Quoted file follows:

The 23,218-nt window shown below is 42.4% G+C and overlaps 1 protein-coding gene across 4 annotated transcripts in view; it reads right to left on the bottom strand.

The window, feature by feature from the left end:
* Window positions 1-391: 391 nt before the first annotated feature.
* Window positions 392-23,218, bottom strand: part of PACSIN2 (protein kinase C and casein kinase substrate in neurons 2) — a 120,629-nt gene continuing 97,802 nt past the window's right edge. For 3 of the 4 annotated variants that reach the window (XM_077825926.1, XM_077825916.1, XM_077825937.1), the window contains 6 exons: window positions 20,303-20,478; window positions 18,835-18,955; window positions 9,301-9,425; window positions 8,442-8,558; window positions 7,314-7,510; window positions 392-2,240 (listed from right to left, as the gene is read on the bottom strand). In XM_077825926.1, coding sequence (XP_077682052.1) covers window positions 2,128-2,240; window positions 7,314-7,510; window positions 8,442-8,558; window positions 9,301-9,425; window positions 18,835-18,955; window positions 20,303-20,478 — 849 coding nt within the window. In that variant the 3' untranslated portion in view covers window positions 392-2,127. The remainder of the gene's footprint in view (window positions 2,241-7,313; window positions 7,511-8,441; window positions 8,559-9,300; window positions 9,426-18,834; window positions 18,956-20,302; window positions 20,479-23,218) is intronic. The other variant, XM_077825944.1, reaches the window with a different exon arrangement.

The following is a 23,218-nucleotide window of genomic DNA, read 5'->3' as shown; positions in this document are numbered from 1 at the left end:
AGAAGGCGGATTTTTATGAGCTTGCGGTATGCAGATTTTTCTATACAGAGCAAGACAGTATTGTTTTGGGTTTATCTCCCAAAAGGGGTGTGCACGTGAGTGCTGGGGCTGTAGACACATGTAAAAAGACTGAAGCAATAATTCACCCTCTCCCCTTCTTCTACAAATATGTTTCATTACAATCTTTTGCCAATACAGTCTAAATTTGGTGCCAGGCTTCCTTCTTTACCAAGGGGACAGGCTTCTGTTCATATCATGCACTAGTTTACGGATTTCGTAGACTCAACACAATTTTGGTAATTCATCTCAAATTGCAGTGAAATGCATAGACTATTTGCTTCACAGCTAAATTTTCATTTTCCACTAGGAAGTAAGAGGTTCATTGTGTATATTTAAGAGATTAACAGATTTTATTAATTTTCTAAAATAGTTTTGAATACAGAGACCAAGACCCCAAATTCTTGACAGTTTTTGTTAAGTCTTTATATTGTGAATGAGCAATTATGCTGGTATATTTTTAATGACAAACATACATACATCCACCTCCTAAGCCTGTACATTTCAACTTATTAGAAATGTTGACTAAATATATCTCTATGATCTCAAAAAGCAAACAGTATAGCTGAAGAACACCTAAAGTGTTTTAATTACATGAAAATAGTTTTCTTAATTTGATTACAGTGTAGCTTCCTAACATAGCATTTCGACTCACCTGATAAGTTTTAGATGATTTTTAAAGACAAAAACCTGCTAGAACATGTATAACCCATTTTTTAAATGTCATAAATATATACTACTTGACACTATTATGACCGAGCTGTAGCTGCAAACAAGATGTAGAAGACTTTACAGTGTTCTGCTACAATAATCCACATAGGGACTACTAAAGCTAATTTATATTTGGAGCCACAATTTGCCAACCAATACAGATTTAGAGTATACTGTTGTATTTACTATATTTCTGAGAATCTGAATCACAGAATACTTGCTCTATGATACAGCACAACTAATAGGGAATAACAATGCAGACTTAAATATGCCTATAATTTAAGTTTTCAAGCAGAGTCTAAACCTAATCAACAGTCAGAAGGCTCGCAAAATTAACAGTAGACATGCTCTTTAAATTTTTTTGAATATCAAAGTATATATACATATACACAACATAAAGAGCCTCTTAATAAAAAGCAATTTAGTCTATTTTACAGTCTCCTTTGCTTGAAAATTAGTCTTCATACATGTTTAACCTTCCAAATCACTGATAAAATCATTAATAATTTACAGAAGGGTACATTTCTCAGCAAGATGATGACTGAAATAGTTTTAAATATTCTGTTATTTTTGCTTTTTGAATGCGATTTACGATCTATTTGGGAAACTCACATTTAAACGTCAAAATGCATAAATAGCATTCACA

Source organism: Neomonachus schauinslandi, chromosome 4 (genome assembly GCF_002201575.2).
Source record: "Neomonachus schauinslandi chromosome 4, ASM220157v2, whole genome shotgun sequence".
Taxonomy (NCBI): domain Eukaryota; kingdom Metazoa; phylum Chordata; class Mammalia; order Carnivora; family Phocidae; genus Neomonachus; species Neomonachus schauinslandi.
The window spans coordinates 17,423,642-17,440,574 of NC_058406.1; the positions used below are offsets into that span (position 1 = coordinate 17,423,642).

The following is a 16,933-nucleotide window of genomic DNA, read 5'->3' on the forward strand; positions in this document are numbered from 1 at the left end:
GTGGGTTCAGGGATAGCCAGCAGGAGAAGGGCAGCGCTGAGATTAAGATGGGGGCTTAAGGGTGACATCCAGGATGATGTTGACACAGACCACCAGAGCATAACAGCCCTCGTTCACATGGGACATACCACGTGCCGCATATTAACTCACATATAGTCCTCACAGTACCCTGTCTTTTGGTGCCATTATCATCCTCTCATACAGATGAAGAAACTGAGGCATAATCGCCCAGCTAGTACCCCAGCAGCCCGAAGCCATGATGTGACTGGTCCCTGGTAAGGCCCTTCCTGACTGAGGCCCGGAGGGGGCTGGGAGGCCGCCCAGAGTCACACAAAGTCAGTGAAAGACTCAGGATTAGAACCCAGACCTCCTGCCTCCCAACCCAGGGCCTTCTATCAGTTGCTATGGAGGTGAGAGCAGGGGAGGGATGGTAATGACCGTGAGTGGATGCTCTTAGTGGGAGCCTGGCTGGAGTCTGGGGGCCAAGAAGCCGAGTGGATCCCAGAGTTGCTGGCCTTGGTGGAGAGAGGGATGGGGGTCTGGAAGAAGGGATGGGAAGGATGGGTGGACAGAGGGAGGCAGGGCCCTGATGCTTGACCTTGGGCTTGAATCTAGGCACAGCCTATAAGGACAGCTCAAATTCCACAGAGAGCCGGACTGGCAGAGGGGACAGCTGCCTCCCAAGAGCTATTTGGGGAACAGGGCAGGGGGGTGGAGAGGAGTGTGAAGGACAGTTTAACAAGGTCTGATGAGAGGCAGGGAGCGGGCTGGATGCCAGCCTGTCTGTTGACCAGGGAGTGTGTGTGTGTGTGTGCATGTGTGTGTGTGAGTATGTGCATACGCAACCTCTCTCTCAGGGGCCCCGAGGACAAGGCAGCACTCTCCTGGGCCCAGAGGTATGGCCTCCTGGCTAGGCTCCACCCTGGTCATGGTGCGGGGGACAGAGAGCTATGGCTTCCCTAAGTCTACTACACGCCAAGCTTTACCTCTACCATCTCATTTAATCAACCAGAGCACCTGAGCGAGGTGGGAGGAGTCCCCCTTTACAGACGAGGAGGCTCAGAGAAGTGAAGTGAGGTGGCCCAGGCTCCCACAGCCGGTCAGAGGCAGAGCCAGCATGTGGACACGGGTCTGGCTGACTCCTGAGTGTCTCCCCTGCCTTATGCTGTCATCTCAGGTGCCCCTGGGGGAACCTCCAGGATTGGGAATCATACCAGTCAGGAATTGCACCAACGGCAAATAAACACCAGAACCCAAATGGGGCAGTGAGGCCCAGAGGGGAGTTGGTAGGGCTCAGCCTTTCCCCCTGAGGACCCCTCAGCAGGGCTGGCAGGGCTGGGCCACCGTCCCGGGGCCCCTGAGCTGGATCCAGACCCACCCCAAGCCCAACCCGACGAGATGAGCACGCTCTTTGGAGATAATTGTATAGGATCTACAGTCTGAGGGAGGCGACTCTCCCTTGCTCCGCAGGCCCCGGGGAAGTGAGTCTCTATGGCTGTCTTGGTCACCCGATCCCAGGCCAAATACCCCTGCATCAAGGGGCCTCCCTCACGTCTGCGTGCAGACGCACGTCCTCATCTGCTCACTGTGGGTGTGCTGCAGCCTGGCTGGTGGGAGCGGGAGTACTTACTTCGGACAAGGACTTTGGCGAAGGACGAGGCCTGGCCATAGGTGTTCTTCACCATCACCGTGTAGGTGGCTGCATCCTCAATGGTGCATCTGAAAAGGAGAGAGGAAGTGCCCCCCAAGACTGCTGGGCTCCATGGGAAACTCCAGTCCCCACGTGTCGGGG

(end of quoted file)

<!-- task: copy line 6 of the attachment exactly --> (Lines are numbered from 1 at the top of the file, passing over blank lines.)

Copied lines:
AGAAGGCGGATTTTTATGAGCTTGCGGTATGCAGATTTTTCTATACAGAGCAAGACAGTATTGTTTTGGGTTTATCTCCCAAAAGGGGTGTGCACGTGAGTGCTGGGGCTGTAGACACATGTAAAAAGACTGAAGCAATAATTCACCCTCTCCCCTTCTTCTACAAATATGTTTCATTACAATCTTTTGCCAATACAGTCTAAATTTGGTGCCAGGCTTCCTTCTTTACCAAGGGGACAGGCTTCTGTTCATATCATGCACTAGTTTACGGATTTCGTAGACTCAACACAATTTTGGTAATTCATCTCAAATTGCAGTGAAATGCATAGACTATTTGCTTCACAGCTAAATTTTCATTTTCCACTAGGAAGTAAGAGGTTCATTGTGTATATTTAAGAGATTAACAGATTTTATTAATTTTCTAAAATAGTTTTGAATACAGAGACCAAGACCCCAAATTCTTGACAGTTTTTGTTAAGTCTTTATATTGTGAATGAGCAATTATGCTGGTATATTTTTAATGACAAACATACATACATCCACCTCCTAAGCCTGTACATTTCAACTTATTAGAAATGTTGACTAAATATATCTCTATGATCTCAAAAAGCAAACAGTATAGCTGAAGAACACCTAAAGTGTTTTAATTACATGAAAATAGTTTTCTTAATTTGATTACAGTGTAGCTTCCTAACATAGCATTTCGACTCACCTGATAAGTTTTAGATGATTTTTAAAGACAAAAACCTGCTAGAACATGTATAACCCATTTTTTAAATGTCATAAATATATACTACTTGACACTATTATGACCGAGCTGTAGCTGCAAACAAGATGTAGAAGACTTTACAGTGTTCTGCTACAATAATCCACATAGGGACTACTAAAGCTAATTTATATTTGGAGCCACAATTTGCCAACCAATACAGATTTAGAGTATACTGTTGTATTTACTATATTTCTGAGAATCTGAATCACAGAATACTTGCTCTATGATACAGCACAACTAATAGGGAATAACAATGCAGACTTAAATATGCCTATAATTTAAGTTTTCAAGCAGAGTCTAAACCTAATCAACAGTCAGAAGGCTCGCAAAATTAACAGTAGACATGCTCTTTAAATTTTTTTGAATATCAAAGTATATATACATATACACAACATAAAGAGCCTCTTAATAAAAAGCAATTTAGTCTATTTTACAGTCTCCTTTGCTTGAAAATTAGTCTTCATACATGTTTAACCTTCCAAATCACTGATAAAATCATTAATAATTTACAGAAGGGTACATTTCTCAGCAAGATGATGACTGAAATAGTTTTAAATATTCTGTTATTTTTGCTTTTTGAATGCGATTTACGATCTATTTGGGAAACTCACATTTAAACGTCAAAATGCATAAATAGCATTCACA